Dick Pound, the longest serving member of the International Olympic Committee (IOC), remains uncertain whether the Tokyo 2020 Games will go ahead. It comes after organisers said they will be ready to host the rescheduled Games - despite the city declaring a state of emergency over Covid-19. Pound said: "I can't be certain because the ongoing elephant in the room would be the surges in the virus." The rescheduled Games are set to take place between 23 July and 8 August.
He added that competitors should be high up the priority list when it comes to getting vaccinated, and also suggested that organisers could make it a condition for them to declare they have received the jab before entering Japan. The IOC earlier stated athletes would not be obligated to do so, but added: "At the same time, the IOC and the International Paralympic Committee are fully aligned in their commitment to have as many foreign participants as possible vaccinated before the Games.
"Athletes are important role models, and by taking the vaccine they can send a powerful message that vaccination is not only about personal health, but also about solidarity and consideration for the wellbeing of others in their communities." Earlier, Japanese Prime Minister Yoshihide Suga said there was a "sense of crisis" as he announced emergency Covid-19 plans. Organisers said: "This declaration offers an opportunity for Tokyo 2020 to plan for a safe and secure Games this summer."
Tokyo recorded 2,447 new Covid-19 cases on Thursday and the latest measures primarily target restaurants and bars, which will be asked to stop serving alcohol by 7pm local time and close an hour later.mCosts for the Games have increased by $2.8bn (£2.1bn) because of the measures needed to prevent the spread of coronavirus. And a recent poll by national broadcaster NHK showed that the majority of the Japanese general public oppose holding the Games in 2021, favouring a further delay or outright cancellation of the event.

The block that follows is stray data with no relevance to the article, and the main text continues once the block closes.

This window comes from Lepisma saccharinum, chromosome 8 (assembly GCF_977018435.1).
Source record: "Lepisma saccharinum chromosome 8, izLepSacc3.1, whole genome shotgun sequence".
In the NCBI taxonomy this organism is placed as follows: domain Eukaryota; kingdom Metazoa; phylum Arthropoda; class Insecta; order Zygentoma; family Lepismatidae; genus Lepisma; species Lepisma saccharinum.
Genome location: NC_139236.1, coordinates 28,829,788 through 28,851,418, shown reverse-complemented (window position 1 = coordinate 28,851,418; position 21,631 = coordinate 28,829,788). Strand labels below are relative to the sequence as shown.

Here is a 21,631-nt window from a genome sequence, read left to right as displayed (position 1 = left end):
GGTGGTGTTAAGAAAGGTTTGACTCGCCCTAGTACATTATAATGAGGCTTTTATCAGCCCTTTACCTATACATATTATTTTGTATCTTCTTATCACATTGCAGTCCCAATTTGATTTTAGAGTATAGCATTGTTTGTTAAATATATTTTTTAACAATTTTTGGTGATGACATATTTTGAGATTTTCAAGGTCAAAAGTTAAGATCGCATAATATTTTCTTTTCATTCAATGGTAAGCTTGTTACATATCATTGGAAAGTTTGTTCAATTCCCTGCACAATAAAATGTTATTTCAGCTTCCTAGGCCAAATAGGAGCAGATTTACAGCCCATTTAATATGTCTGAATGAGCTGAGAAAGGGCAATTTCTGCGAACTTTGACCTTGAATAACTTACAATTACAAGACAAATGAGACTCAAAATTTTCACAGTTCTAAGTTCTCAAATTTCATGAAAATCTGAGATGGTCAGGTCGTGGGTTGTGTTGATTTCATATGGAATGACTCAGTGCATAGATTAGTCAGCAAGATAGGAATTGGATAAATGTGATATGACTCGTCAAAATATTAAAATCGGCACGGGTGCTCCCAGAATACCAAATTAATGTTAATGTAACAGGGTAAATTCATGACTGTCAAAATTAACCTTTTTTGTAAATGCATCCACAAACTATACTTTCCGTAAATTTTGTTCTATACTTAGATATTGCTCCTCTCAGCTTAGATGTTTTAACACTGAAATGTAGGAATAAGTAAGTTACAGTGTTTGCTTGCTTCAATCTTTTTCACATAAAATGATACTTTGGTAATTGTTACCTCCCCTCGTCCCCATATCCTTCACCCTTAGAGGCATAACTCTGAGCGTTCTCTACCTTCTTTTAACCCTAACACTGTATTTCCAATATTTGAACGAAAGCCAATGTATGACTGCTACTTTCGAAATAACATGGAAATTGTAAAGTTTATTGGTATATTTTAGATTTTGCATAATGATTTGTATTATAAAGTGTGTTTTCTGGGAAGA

Japan has secured rights to at least 540 million doses of vaccines from several Western developers - more than enough for its 126 million population - but the distributor of one of those, Moderna Inc, believes its vaccine is unlikely to win approval in Japan until May owing to requirements for local clinical trials. It would leave a tight vaccination schedule, with the Olympics set to start two months later.
Japan has a requirement for local clinical trials before requesting approval for a vaccine and a trial of the Moderna vaccine, which has already won approval in the United States, Europe, Canada and Israel, is due to start this month. Masayuki Imagawa, the head of the Japan vaccine business for Takeda Pharmaceutical Co, told Reuters it would probably take several more months to complete the trial and said securing approval in May was "the best-case scenario".
Meanwhile, the founder of the charity Sporting Minds, Callum Lea, says the uncertainty over Tokyo 2020 has resulted in an increase in mental health concerns among elite athletes. "We saw quite a big spike in March and April when the first lockdown was in full force, and we've seen another spike in the past month," Lea said. "For Olympic athletes their opportunity comes around once every four years and they could be at the peak of their careers, and a lot of them will know that this is their only chance, or their last chance.
“It is always different for every individual - you have some who will be able to cope with it OK and others who are extremely worried and will start to think that this is the opportunity they have built towards their whole life, and it is slowly starting to slip away."